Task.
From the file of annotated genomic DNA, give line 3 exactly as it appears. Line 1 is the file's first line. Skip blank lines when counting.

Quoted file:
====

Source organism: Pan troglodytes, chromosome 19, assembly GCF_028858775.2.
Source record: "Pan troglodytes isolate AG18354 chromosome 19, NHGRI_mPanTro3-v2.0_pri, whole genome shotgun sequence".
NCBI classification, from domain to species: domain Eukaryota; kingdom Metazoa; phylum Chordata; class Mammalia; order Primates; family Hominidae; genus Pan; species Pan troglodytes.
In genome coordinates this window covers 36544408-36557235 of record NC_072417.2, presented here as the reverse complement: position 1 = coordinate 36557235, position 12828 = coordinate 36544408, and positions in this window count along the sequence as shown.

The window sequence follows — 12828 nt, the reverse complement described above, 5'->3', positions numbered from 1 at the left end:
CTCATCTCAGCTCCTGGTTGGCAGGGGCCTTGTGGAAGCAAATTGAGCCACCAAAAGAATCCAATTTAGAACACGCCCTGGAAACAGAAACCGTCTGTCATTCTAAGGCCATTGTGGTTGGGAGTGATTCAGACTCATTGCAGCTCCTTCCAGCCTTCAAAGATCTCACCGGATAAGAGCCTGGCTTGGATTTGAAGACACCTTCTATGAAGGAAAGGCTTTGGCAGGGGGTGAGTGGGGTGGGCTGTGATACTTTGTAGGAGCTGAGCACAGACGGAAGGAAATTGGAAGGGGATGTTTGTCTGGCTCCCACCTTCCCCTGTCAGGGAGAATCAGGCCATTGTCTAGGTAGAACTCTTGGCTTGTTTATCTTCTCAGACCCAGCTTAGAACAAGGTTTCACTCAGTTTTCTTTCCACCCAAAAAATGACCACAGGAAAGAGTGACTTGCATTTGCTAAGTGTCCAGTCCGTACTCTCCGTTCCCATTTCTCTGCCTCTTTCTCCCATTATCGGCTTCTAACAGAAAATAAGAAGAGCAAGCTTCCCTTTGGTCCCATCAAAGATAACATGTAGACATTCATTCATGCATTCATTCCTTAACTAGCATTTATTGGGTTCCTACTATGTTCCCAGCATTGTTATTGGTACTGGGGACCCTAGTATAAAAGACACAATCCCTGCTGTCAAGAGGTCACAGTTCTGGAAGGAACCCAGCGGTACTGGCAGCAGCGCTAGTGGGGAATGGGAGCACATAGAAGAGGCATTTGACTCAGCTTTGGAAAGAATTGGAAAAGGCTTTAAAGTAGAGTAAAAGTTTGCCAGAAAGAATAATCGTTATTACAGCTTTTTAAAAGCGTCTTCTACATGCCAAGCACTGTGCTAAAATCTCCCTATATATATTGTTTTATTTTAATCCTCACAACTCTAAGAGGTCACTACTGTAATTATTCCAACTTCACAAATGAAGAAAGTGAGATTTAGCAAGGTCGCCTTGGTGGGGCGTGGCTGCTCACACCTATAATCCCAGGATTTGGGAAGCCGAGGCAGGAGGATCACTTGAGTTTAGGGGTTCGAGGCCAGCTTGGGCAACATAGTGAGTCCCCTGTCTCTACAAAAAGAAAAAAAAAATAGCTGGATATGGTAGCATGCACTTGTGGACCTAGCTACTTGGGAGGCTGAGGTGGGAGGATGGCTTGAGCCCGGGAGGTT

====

NCBI classification, from domain to species: domain Eukaryota; kingdom Metazoa; phylum Chordata; class Mammalia; order Primates; family Hominidae; genus Pan; species Pan troglodytes.